It seems to me that in the circumstances of the present case, and in the state of the pleadings, the plaintiff was under the duty to prove (a) that he was the proper person to represent the family of the late Kofi Attim in a suit relating to the family property; (b) that the members of the family were wholly ignorant of the transaction entered into by Kofi Kumah as admitted head of the family on June 29, 1951; (c) that the family had not by any conduct subsequent to the date mentioned acquiesced in the transaction; (d) that they had acted timeously and with due diligence; and (e) that the defendant could, on a declaration of the court avoiding the transaction, be put in the same situation that his predecessor occupied before the mortgage was entered into by him.
If proof of all this had been forthcoming, quite apart from the fraud alleged, the plaintiff's claim could be expected to succeed; butt it must be added that when insubstantial charges of fraud are made they must be unsupported by some evidence and particularly is this the case where the convenient disappearance from the suit of the first four defendants, including the person who as head of the family mortgaged the property, gives rise to the strong suspicion that the claim is itself an attempt to defraud the fifth defendant with the aid of the court. The allegation that Yaw Kunadu was not a member of the family as asserted in the deed seems to have been the foundation of the fraud charged. The only witness of the plaintiffs at the hearing in the court below was Osei  Adjei. He stated that Yaw Kunadu was not a member of the family and produced the judgment of the Kumasi Municipal Court to this effect. The fifth defendant was not party in any sense to those proceedings, and the decision was not binding upon him. His counsel was not able to cross-examine because he was, without sufficient cause, without his papers. A power of attorney was produced and put in evidence by the plaintiff and by it he was said to be the `` Ad Hoc Head of the Family to represent us, etc.'' The plaintiff signed this power and there were four other signatories. there was annexed to it a list of the names and addresses of sixty-two persons who were alleged to be, on the list itself, members of the family of the late Kofi Attim, but who are referred to in the body of the document as `` all of one clan Bretuo with late Kofi Attim.'' No evidence upon oath was given to establish that nay single person, either signatory or listed, was a person entitled to appoint the plaintiff as `` Ad Hoc Head of the Family.'' All that was said was that Kofi Kumah, the first defendant, had been deposed and that no other head of the family had since been appointed. The mortgage deed was produced and the plaintiff asserted that Yaw Kunadu had falsely purported to be the head of the family in the Deed and that one of the witnesses had made a similar false pretence. Not a word was aid on oath as to whether the plaintiff or any other person affected by the transaction did not know of it at the time, or by way of explanation of the delay that followed between 1951 and 1957. No reference whatever as made as to the probable or possible effects of an avoidance of the deed upon the situation of the fifth defendant as representing his predecessor against whom no charge of complicity in the alleged fraud was made. When the oral evidence concluded with this one perfunctory and unsupported witness the fifth defendant's counsel was absent, and the learned judge's note concludes, apart from the judgment, as follows: `` Cross examined by Kwaku Appiagyei. None. (5th defendant).''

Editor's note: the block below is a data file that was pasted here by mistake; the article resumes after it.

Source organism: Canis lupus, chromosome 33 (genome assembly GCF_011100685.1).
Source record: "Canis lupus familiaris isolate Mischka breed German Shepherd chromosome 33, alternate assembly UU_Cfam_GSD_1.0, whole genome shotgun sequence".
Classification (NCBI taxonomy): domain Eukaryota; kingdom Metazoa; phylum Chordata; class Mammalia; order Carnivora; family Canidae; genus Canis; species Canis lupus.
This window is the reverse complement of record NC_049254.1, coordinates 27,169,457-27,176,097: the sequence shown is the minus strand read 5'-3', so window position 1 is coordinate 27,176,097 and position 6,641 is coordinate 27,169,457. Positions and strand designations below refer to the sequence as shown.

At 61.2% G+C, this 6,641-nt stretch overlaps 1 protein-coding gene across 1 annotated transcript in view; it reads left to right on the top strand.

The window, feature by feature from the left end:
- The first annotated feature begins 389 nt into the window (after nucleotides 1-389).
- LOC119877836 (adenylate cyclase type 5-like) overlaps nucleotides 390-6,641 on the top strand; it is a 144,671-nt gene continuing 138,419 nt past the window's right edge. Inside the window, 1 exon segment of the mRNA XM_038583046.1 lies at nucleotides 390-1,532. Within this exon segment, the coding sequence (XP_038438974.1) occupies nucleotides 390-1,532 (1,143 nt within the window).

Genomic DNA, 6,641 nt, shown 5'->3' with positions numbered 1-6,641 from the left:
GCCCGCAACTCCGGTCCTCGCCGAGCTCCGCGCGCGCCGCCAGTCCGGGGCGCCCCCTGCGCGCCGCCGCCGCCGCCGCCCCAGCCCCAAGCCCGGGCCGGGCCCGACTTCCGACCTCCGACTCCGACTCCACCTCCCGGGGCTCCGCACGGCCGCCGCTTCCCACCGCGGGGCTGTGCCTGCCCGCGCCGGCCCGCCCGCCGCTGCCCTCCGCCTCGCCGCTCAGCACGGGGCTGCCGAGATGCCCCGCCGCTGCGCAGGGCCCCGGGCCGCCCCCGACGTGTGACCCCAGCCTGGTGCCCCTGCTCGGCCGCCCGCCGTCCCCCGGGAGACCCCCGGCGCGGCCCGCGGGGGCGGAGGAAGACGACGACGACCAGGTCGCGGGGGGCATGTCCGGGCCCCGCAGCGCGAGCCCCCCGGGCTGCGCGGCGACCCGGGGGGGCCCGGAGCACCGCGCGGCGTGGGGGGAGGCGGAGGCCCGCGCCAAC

Upon the face of the note it does not appear that the fifth defendant was ever called upon or given any opportunity at all to answer the case made against his interest, insubstantial as it was.
The learned judge held that `` on the evidence (oral an documentary) I am satisfied that the plaintiff is entitled to the reliefs sought as appears in the writ of summons and the statement of claim.'' He then decreed that the deed of mortgage be canceled and that the purported sale thereunder be set aside as null and void.
With the greatest respect I am unable to see any justification for this decision. In my view the plaintiff wholly failed at every stage to produce proof of the matters that were essential to the success of the claim, and, even in the absence of any evidence on behalf of the fifth defendant, who has now appealed to us, no case whatever was made out for him to answer.
 I would therefore allow this appeal, set aside the judgment of the Divisional Court and enter judgment for the fifth defendant with costs.